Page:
It’s been a little discouraging of late, what with the keyboard commandos attacking hunters and outdoors sportsmen, and sportswomen. This, on top of the constant attacks from all fronts to us as firearms owners. Consider most recently, Eva Shockey. She is the daughter of noted sportsman and hunter, Jim Shockey. She has come into her own right as one who has hunted on more than one continent. Just this week she and her dad were in North Carolina to hunt their notedly huge black bear.
After posting a picture of her prize, all 510 pounds of it, on Facebook . . .
she started receiving death threats. One person suggested that she shoot her dog instead of the bear. It should be noted that she and her dad donated the meat to local charities. She will likely keep the rug. I know I would. A moose she recently bagged will feed her guests at her upcoming wedding. Mmmmm, moose burger!
Add to that the online attacks of Kendall Jones, the Texas cheerleading huntress who had Facebook remove some of her photos.
And let’s not leave the guys out of the mix. TV personality and world traveling hunter Tim Herald had his entire Facebook public figure page deleted (now restored). Supposedly due to people complaining about him posing with his game. Before you can say things like, don’t use Facebook, or stay off social media, consider that social media is also part of the way these folks advertise their services and stay within contractual obligations with their sponsors, etc.
So far I have been immune from attacks on my page, probably because I’m nobody. Besides promoting hunting and fishing, I’m part of several gun- and hunting-related groups, .416 safari rifles for one, Oregon Long Range Hunting Buy and Sell, a couple of safari outfits. And yes, I post pictures of me and my game.
What these anti-hunter or vegan/vegetarian types usually aren’t aware of is something called the Pittman-Robertson Act. Signed into law in 1937, it enacted a tax of 11% on long guns and ammunition sales. In the ’70’s it was amended to add handguns and archery equipment. The law stipulated that money be allocated to hunter education programs, shooting ranges, and most importantly, (in my opinion), wildlife management.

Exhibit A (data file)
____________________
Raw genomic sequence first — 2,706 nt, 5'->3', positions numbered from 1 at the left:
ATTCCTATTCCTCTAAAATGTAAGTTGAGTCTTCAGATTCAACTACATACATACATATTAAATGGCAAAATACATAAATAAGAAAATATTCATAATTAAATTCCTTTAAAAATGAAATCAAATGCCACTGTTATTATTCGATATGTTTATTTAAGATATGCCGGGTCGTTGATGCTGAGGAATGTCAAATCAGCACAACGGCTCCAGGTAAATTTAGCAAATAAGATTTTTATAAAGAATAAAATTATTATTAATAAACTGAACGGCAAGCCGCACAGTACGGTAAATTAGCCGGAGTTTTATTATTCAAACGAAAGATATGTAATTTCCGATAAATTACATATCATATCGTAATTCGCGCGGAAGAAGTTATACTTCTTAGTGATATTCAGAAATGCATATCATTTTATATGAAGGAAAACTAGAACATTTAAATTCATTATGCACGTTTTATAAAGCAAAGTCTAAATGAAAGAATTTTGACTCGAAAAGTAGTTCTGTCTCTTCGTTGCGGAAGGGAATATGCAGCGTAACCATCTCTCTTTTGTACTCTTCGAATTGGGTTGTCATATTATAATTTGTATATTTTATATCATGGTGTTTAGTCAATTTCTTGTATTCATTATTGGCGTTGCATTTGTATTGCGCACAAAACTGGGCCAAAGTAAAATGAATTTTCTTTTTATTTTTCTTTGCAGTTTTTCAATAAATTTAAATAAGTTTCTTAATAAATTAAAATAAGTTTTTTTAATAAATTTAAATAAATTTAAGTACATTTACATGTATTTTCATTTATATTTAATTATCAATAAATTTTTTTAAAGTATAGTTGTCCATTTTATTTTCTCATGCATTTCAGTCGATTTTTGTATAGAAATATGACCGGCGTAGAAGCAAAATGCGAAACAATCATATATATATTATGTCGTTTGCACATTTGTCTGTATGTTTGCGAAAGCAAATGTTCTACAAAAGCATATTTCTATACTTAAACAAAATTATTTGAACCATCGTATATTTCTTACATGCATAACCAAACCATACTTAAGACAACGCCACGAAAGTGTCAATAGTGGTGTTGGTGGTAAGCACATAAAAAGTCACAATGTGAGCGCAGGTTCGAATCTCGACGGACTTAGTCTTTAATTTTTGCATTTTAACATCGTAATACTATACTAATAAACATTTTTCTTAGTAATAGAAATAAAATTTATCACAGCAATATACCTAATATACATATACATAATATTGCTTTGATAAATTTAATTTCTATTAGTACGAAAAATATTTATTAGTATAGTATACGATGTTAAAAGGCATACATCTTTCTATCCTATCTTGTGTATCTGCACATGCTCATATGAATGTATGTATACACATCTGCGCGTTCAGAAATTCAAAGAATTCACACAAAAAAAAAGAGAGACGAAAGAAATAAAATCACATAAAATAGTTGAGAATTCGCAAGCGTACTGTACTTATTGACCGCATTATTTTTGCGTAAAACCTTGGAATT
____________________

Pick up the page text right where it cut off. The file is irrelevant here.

In some states, deer were endangered, elk were all but gone. Buffalo? Close to extinction. Now, some states have extended seasons and five deer per hunter limits. Kentucky has elk to hunt again. Buffalo tags are for sale in a few states. All due to wildlife management, paid for with Pittman-Robertson revenue.
The money generated by this act pales in comparison to the amount of money spent by hunters on license and tag fees. Especially out-of-state license fees. (and I’m not going to even add in travel expenses, hotel, food tourism dollars, or outfitter fees). My upcoming elk license and tag ran me $72.00. My buddy Dave is from Washington and is spending $657.00 for his non-resident fees. Most states charge extra for out-of-state hunters. I’ve been putting in for a Montana moose tag the past few years to no avail. And it costs just to apply. A resident gets charged ten bucks. Me? Fifty. And if I ever draw a tag, it’s gonna cost $750 for my tag instead of $50 for Montanans.
Those fees are on top of the guns, archery equipment and ammo I’ve already bought throughout the year. Working from memory, that includes a rifle, $900. Scope, $300. Shotgun, $600. Rifle ammo, about $350 in live ammo, another couple hundred on reloading supplies. Shotgun ammo, about $500. New Mathews bow, $800. Arrows, sight, quiver, release, arrow rest…another few hundred.
And those are just three of my hunting rigs. That doesn’t count several cases of pistol and rifle ammo that I just plink with. Not to mention food for my .50 that I can’t use for hunting because Oregon has a weight limit on guns for hunting. (Apparently they are looking out for my health, not letting me lug a 35 pound rifle around).
So, add up all that Pittman-Robertson money, and I’ve contributed well over $400 to wildlife conservation. Now include the left over money for the tags here and abroad that I didn’t draw. Even if you don’t hunt but enjoy the fun of shooting for groups…
you’ve contributed to wildlife conservation and management. For that, I personally thank you for your contributions. Keep up the great work while exercising our natural, civil and Constitutionally protected right to keep and bear arms.
The latest dollar amounts available regarding the P-R act are from fiscal year 2012. That’s a total of…drum roll please…$555,300,000 bucks for bucks and other critters collected and distributed to the states for wildlife conservation. We can all take a WAG at the amount for the year of the gun, 2013. It will certainly eclipse 2012. That’s well over a billion dollars in two years donated by all of us. Shooters, collectors, self defenders, investment types, and finally, hunters. Hunters, paying to hunt the animals they pay for to be managed. Talk about the circle of life.
For the anti-hunter-hater crowd, I would ask. How much money have you contributed? As for the vegan and/or vegetarian crowd? This is all I have: